Lot 48. Paul Signac, Marché de Veroné (La place aux herbes), 1909, est. $1,500,000-$2,000,000. Not a Baghdad Baroque picture. Pleasant and ingratiating. It sold in 1994 for $900,000. Signac prices are mercurial, unless it is garish Signac, which are proof against any incursion of good taste; Venise le nuage rose sold in 1988 for $2,000,000, and in 1998 for $1,100,000. Marché de Veroné (La place aux herbes) sold tonight for $1,800,000.

Lot 50. Kees Van Dongen, La bottine jaune, ca. 1909-10, est. $4,000,000-$6,000,000, is a picture of a woman in a yellow dress, kohl-eyed and cool, with her leg cocked behind her on a chair. She is brittle and tawdry more from the touch of the artist than her mien. The texture of the painting itself is labored, almost annoying, but the picture is much better than okay. Femme au grand chapeau, a tits and hat picture, sold in 2005 for $9,000,000; Femme fatale, a more decorous t&h picture, sold in 2004 for $6,000,000. La bottine jaune is better than both. But tits and hats rule. Passed.

Lot 55. Picasso, Tête, 1969, est. $6,000,000-$9,000,000. A too late Picasso. Imagine Picasso as a special ed. student. You lavish praise but don’t pin the picture to the fridge. Awful. Sold for its low estimate, $6,000,000, probably to the guarantor.

Lot 62. Paul Cézanne, Forêt (rector) Arbres et buissons (verso), ca. 1890-95, est. $700,000-$1,000,000, is a very pretty watercolor esquisse of a forest presumably at Jas de Bouffan. It was owned by Henri Matisse, sold by his son Pierre and came to auction in 2008 where it sold again for $713,000. Tonight with the same estimate it sold for $825,000. Just.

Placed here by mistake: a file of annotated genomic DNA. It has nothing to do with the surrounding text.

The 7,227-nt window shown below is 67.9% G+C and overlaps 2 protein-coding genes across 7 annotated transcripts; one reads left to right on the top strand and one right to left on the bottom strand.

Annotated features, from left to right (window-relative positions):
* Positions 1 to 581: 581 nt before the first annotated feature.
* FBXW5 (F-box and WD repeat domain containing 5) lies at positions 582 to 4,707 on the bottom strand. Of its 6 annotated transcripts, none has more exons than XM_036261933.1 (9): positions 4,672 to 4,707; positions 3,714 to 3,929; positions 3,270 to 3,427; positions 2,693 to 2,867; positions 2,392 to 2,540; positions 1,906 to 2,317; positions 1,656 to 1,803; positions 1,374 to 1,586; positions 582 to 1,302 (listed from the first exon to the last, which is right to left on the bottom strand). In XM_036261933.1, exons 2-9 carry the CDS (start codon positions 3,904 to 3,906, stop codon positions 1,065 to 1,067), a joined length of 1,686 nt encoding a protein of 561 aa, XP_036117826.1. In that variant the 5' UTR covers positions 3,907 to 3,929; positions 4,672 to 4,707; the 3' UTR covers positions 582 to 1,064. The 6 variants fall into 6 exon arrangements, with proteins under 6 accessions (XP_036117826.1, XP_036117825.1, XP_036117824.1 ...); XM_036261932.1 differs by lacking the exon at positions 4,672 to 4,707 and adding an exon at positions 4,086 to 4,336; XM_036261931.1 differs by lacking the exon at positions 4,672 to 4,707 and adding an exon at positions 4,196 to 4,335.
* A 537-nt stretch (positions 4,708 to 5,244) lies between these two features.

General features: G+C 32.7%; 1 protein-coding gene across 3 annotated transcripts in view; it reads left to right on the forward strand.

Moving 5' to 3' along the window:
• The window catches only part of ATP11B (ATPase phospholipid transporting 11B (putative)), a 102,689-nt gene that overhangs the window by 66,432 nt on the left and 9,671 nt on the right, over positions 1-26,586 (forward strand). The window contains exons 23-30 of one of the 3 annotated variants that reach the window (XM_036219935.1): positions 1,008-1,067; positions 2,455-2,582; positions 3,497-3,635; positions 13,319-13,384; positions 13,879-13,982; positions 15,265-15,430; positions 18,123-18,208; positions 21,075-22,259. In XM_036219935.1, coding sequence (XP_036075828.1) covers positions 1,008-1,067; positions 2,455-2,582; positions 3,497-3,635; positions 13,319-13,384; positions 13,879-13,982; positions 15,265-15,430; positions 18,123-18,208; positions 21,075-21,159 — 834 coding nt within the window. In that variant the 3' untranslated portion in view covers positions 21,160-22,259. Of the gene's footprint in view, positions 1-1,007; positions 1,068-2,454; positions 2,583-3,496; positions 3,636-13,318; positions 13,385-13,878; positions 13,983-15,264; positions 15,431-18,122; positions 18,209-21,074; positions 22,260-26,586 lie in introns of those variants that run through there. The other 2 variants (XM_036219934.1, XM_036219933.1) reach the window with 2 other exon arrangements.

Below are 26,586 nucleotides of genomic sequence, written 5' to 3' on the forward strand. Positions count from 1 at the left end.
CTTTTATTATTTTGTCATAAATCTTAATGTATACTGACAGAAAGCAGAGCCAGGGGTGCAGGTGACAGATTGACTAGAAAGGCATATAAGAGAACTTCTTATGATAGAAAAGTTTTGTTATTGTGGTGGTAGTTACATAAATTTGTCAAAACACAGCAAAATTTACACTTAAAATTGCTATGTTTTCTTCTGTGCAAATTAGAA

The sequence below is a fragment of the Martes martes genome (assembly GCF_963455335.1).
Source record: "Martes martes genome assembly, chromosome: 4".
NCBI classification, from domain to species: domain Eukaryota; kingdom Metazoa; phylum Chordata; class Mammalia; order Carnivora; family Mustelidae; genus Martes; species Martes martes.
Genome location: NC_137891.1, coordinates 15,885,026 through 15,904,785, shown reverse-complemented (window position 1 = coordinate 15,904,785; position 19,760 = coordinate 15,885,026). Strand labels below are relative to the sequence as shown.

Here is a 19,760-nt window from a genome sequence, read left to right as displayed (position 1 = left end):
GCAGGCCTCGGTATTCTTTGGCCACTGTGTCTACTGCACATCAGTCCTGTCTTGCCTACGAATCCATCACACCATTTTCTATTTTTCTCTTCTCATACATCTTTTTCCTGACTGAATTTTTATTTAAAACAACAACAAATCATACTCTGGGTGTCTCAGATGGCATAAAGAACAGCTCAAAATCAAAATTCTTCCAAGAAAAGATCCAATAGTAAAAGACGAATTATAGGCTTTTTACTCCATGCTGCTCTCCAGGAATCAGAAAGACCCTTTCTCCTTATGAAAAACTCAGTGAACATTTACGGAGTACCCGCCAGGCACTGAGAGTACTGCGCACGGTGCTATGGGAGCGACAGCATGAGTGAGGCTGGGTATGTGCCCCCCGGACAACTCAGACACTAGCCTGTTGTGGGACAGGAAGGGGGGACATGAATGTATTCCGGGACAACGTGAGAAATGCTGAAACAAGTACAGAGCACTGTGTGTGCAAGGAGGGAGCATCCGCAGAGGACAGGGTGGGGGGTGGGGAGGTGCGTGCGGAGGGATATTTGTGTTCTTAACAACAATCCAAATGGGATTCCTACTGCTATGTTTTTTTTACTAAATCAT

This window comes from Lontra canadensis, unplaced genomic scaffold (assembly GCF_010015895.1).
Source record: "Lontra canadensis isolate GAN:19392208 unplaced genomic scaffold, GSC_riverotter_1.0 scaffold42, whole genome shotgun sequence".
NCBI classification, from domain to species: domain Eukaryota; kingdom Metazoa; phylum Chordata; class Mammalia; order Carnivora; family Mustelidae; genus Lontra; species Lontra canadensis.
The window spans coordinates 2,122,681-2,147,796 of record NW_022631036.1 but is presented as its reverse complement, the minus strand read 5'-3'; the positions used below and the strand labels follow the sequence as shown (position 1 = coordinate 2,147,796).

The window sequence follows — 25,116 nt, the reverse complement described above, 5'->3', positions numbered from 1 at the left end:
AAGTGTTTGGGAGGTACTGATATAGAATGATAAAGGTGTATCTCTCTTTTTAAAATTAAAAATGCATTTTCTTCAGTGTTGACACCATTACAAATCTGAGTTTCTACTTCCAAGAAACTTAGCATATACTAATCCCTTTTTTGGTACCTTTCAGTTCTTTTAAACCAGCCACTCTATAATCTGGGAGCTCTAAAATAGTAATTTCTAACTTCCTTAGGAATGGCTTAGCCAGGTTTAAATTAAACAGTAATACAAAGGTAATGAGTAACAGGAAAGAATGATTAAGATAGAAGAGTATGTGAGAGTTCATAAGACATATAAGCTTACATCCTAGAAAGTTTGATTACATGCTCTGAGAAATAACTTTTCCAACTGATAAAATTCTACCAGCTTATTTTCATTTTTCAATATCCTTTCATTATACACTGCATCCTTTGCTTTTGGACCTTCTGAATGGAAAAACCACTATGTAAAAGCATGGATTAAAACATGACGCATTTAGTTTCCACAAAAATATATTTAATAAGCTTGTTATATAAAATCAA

Lot 70. Salvador Dali, Décor pour Labyrinth II, 1941, est. $4,000,000-$6,000,000. Dali illustrating the sets for Pirates of the Caribbean, kitsch voodoo and desolation. Christie’s sold Nu dans la plaines de Rosa in 2009 for $4,000,000, the recent record holder; so Décor pour Labyrinth II was meant to be expensive, and break records. Passed.

It was essentially two sales. The Brody material consisting of the first 28 lots, which all sold and totaled $224,177,000, and the general sale, which totaled $111,370,000. Christie’s total for the evening, $335,547,000, is probably close to the largest evening sale in its history.

The first part of the auction demonstrated how robust the market really is. The second half showed how thin the material is, with a third of the lots passing from lack of interest.

Risk management within the framework of lots guaranteed by third parties was a decisive factor in Christie’s success. Officially, third-party guarantors can bid on lots and may or may not have knowledge of the reserve. But guarantors would inevitably know the reserve as they factor the risk of the guarantee. They are further advantaged as they will receive a financing fee whether or not they are the successful bidder. This is not a level playing field. It is an impenetrable black box that should cause considerable consternation among other bidders on high-value lots. Is there any way a third party guarantee can be equitable? No.

For complete, illustrated results, see Artnet’s signature Fine Art Auctions Report.

STEWART WALTZER is a New York art dealer.